Friday, June 17, 2011

Friday Confessional



It has been a while! Here we go:

I confess:  
  • I have been so busy lately, it feels like a sin.  I need to take more time for myself to just relax and recharge.  I have been feeling frazzled; having a sick baby to add major constant screaming to the list of things to deal with hasn't helped either.  I am scheduling a "do nothing" (nothing more than I have to) day for myself next week.  I need to regroup.
  • I was going through my playlist features, and there was a setting to allow (or disallow) playlist.com access to you computer's camera. Really? If I didn't have my settings properly adjusted,  could anyone watch me on my camera? I might be a bit paranoid, but it's time to cover that little peeping Tom eye with a piece of tape.  That freaks me out. (And, just because you're not paranoid, it doesn't mean they're not watching you, right?)
  • I love good friends.  My friends are really the greatest. In fact, a couple of my awesome girls inspired me to write this tonight.  I have been blessed to know great women who are giving, loving people, who are kind to me whether my back is turned or not (KWIM?)  Here's to the the few women that actually grow up and get past their 'middle-school mentalities'.  Life is not a competition, and when we put others down, it's only ourselves that have been lessened as people; when those around us succeed, it's our success as well.  We become that which we surround ourselves with, this is such a basic principle of living, why is it so foreign to most?  But to the few who understand this, you are the best to share life (or the occasional gno) with! Thank you!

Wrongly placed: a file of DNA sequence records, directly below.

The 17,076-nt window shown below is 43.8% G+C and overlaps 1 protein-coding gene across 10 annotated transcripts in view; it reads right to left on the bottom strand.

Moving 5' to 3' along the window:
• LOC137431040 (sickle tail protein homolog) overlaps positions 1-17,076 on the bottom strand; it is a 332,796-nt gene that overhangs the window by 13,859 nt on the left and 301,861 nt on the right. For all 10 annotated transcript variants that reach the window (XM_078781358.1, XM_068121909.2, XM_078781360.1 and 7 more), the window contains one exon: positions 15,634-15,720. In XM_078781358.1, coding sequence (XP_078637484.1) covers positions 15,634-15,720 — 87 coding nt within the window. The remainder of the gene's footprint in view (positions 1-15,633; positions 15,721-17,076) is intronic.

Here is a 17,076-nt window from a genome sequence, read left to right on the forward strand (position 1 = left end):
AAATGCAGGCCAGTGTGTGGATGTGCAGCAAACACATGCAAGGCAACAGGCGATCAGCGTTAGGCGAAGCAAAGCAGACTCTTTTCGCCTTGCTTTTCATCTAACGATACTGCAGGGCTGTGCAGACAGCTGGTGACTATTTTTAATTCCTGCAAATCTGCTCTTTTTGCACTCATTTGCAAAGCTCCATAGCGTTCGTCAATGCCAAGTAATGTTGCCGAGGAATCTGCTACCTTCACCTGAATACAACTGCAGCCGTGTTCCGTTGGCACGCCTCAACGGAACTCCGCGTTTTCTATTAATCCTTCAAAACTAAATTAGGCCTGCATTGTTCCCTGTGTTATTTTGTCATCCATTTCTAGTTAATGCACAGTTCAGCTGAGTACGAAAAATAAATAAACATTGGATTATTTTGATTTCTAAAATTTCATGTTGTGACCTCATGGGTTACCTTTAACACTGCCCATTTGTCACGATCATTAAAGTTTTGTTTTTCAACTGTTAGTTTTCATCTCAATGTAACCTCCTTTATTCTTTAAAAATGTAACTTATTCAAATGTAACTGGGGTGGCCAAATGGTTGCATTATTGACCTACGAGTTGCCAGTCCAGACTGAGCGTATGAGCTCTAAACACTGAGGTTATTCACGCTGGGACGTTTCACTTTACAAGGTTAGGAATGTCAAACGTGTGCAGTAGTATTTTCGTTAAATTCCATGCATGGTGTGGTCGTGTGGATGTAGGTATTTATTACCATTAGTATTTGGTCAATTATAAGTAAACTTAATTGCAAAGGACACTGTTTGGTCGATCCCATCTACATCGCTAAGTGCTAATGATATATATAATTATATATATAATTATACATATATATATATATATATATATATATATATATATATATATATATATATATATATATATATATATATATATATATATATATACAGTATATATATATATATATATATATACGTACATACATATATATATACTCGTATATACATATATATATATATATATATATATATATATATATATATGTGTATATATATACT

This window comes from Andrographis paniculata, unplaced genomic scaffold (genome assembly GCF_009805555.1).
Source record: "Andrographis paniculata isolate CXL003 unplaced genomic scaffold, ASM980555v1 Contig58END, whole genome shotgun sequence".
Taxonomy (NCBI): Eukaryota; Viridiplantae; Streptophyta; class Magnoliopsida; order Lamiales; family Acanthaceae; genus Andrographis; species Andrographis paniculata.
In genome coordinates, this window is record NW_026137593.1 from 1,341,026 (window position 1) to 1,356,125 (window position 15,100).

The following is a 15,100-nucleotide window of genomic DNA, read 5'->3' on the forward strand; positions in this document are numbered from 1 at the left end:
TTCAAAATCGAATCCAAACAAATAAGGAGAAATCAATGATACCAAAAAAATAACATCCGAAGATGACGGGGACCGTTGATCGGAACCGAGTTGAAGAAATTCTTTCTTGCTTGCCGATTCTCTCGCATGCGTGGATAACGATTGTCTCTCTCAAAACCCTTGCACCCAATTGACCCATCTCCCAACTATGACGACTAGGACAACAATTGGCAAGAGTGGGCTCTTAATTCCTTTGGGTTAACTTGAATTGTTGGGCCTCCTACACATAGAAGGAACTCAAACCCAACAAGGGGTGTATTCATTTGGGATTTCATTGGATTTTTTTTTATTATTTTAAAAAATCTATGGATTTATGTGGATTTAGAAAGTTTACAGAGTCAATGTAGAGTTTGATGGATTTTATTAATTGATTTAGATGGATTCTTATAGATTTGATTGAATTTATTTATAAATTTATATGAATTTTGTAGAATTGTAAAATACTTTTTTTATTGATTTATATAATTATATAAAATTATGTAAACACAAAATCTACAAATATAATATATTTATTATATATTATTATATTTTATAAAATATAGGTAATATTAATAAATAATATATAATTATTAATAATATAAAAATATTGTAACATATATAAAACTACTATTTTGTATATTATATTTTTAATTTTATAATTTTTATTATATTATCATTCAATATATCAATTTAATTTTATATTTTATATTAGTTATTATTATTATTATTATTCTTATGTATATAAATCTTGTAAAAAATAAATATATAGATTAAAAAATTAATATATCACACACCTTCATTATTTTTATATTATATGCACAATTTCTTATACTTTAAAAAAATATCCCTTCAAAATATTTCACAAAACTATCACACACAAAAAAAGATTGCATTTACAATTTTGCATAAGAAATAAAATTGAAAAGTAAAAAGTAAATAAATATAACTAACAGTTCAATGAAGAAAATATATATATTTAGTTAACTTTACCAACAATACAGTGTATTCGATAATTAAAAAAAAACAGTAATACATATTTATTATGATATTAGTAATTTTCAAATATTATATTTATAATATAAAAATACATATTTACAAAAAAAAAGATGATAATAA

Now what are you waiting for? Link up and confess!

Sunday, June 12, 2011

A Stairy Adventure (Sunday Snapshots)




 "All things entail rising and falling timing. You must be able to discern this.'
-Miyamoto Musashi 

Up he goes, like a speed demon, to the very top of the stairs. When he reaches the loft, Jack grins as though he has just conquered Mt. Everest, and enjoys the view from above, squawking and making happy little "mamama" and "dadadada" sounds.

I listen until they slowly turn to forlorn squealing sounds that mean, "Mommy, come get me!...  Woman, can't you hear that his Highness is done with this excursion!... Carry me downstairs already! Woman! Mommy! Slave!... I said come and get me!"